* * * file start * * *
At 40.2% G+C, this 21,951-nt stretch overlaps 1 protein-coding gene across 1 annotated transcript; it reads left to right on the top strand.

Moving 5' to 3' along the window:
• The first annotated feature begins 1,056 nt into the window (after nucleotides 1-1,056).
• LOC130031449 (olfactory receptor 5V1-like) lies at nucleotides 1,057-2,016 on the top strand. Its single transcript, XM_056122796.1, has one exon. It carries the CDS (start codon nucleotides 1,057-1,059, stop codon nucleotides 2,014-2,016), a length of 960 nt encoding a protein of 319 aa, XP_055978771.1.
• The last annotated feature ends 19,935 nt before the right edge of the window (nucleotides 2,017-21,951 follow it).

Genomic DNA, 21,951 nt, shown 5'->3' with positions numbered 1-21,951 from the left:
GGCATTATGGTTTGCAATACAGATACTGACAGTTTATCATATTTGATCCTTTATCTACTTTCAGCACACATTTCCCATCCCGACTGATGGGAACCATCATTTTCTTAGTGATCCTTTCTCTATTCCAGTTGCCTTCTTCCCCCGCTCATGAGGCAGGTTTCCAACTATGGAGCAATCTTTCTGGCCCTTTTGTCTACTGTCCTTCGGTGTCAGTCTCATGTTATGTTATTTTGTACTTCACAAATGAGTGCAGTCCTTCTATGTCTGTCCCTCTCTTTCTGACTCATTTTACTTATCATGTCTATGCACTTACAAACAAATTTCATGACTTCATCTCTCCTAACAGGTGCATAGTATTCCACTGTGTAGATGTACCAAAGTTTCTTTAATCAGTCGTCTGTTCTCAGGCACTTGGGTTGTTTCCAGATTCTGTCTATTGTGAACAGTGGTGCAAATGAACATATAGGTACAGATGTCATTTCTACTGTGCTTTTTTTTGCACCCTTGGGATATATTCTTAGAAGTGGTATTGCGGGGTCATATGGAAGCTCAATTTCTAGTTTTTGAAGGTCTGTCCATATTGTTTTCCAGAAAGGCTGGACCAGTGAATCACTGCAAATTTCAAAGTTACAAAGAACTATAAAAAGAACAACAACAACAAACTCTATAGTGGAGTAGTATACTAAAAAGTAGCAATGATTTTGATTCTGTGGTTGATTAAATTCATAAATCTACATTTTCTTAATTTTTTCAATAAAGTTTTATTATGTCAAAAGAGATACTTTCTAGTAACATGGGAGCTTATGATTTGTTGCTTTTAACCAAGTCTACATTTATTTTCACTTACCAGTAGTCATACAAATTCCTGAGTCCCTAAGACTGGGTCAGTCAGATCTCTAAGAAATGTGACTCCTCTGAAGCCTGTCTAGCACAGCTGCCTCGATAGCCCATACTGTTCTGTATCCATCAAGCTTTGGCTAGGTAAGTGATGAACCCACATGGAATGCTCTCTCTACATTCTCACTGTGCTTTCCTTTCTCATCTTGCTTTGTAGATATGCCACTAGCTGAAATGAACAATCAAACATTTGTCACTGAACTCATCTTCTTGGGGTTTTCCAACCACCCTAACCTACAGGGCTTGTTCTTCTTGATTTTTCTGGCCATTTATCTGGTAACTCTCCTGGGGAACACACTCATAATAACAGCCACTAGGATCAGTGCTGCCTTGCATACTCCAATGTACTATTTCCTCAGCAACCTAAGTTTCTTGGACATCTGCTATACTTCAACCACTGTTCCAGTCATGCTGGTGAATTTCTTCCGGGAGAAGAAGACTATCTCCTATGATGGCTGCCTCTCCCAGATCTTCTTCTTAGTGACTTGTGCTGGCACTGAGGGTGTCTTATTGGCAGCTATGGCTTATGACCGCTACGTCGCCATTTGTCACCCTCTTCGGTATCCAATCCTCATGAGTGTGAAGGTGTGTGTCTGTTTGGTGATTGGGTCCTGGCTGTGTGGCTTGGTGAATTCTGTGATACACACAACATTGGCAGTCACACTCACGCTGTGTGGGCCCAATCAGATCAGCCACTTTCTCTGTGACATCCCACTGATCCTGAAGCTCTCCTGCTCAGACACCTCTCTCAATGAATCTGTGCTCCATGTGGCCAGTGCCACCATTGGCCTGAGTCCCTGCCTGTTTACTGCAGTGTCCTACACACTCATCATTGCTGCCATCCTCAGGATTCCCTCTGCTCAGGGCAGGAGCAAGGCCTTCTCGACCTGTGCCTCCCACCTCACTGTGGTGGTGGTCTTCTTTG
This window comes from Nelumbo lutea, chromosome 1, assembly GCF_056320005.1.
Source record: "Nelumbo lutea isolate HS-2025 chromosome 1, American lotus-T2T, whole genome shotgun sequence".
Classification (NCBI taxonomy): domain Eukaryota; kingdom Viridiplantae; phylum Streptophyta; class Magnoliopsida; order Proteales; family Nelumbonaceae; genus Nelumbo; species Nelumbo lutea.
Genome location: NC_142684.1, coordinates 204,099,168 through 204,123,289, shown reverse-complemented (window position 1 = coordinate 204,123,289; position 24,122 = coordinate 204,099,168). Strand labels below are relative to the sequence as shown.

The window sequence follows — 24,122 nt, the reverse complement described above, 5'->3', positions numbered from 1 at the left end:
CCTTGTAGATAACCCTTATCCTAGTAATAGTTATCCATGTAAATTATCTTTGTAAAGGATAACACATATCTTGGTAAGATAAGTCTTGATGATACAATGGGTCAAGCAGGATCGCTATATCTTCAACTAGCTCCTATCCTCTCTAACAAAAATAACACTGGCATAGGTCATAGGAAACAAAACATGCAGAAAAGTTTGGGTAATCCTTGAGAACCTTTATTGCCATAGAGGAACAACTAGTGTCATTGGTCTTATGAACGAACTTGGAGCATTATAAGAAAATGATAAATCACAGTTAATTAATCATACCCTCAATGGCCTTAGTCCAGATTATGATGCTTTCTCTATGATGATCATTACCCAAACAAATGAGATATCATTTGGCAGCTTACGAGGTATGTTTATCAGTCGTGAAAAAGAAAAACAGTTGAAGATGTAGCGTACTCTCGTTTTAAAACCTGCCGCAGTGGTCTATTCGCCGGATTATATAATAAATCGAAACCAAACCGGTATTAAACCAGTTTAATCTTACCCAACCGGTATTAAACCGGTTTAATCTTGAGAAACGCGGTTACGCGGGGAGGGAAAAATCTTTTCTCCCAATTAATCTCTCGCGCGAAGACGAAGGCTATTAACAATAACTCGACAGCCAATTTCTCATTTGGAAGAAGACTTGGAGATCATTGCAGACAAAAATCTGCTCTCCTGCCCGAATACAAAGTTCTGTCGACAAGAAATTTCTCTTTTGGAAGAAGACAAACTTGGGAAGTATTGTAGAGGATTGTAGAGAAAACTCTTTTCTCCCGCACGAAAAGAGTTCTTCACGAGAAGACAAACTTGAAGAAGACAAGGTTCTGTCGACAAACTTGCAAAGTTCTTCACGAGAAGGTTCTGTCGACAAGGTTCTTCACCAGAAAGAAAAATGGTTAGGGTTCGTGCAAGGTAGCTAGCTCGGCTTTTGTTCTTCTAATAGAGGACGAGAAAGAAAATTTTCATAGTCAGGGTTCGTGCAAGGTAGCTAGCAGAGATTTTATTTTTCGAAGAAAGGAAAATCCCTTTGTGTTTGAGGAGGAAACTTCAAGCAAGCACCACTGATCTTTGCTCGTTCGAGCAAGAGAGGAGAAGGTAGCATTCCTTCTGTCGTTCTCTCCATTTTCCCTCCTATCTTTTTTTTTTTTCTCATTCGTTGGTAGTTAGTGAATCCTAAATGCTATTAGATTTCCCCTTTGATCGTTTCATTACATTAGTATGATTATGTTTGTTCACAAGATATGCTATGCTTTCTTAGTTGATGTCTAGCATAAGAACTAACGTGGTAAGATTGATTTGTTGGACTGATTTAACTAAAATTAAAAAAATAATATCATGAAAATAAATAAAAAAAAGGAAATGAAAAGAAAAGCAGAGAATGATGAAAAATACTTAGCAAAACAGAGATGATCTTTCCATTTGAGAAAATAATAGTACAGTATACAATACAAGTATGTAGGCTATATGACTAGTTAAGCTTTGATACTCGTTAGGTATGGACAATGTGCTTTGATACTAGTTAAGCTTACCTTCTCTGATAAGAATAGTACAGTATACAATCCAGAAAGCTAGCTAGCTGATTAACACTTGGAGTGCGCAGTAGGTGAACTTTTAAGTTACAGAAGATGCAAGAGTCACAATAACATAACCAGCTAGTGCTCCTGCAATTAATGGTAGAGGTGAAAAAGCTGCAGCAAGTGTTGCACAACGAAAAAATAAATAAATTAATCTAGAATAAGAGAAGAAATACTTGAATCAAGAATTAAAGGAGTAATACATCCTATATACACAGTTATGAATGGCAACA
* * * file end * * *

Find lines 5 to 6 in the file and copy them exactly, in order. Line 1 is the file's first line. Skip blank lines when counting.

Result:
• The last annotated feature ends 19,935 nt before the right edge of the window (nucleotides 2,017-21,951 follow it).

Genomic DNA, 21,951 nt, shown 5'->3' with positions numbered 1-21,951 from the left: